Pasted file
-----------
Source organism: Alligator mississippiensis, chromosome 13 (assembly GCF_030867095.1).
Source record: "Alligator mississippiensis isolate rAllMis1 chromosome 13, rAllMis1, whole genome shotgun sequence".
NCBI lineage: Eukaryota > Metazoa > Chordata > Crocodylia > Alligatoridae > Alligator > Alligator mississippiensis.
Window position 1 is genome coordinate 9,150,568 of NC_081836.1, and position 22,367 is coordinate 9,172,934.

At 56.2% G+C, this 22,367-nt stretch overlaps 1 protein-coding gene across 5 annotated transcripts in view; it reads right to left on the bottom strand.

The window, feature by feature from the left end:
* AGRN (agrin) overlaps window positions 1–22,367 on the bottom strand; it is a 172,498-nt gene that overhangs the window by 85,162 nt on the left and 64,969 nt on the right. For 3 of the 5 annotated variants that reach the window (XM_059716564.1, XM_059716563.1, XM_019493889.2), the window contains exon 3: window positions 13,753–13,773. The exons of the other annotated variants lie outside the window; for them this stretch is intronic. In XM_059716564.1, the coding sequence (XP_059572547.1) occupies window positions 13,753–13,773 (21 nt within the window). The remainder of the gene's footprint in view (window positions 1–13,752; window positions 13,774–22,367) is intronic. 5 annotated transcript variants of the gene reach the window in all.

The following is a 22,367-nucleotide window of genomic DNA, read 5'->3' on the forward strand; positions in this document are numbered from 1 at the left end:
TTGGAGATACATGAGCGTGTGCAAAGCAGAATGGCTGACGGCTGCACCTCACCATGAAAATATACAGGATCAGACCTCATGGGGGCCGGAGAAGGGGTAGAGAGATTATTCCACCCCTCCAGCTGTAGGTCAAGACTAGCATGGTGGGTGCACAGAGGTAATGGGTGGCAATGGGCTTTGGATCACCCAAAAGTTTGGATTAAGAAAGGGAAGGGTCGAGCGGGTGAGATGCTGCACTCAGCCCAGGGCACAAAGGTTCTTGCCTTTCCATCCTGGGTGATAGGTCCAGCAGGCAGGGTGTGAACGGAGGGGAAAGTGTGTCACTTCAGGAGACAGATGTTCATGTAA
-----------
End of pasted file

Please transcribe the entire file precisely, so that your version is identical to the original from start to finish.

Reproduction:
Source organism: Alligator mississippiensis, chromosome 13 (assembly GCF_030867095.1).
Source record: "Alligator mississippiensis isolate rAllMis1 chromosome 13, rAllMis1, whole genome shotgun sequence".
NCBI lineage: Eukaryota > Metazoa > Chordata > Crocodylia > Alligatoridae > Alligator > Alligator mississippiensis.
Window position 1 is genome coordinate 9,150,568 of NC_081836.1, and position 22,367 is coordinate 9,172,934.

At 56.2% G+C, this 22,367-nt stretch overlaps 1 protein-coding gene across 5 annotated transcripts in view; it reads right to left on the bottom strand.

The window, feature by feature from the left end:
* AGRN (agrin) overlaps window positions 1–22,367 on the bottom strand; it is a 172,498-nt gene that overhangs the window by 85,162 nt on the left and 64,969 nt on the right. For 3 of the 5 annotated variants that reach the window (XM_059716564.1, XM_059716563.1, XM_019493889.2), the window contains exon 3: window positions 13,753–13,773. The exons of the other annotated variants lie outside the window; for them this stretch is intronic. In XM_059716564.1, the coding sequence (XP_059572547.1) occupies window positions 13,753–13,773 (21 nt within the window). The remainder of the gene's footprint in view (window positions 1–13,752; window positions 13,774–22,367) is intronic. 5 annotated transcript variants of the gene reach the window in all.

The following is a 22,367-nucleotide window of genomic DNA, read 5'->3' on the forward strand; positions in this document are numbered from 1 at the left end:
TTGGAGATACATGAGCGTGTGCAAAGCAGAATGGCTGACGGCTGCACCTCACCATGAAAATATACAGGATCAGACCTCATGGGGGCCGGAGAAGGGGTAGAGAGATTATTCCACCCCTCCAGCTGTAGGTCAAGACTAGCATGGTGGGTGCACAGAGGTAATGGGTGGCAATGGGCTTTGGATCACCCAAAAGTTTGGATTAAGAAAGGGAAGGGTCGAGCGGGTGAGATGCTGCACTCAGCCCAGGGCACAAAGGTTCTTGCCTTTCCATCCTGGGTGATAGGTCCAGCAGGCAGGGTGTGAACGGAGGGGAAAGTGTGTCACTTCAGGAGACAGATGTTCATGTAA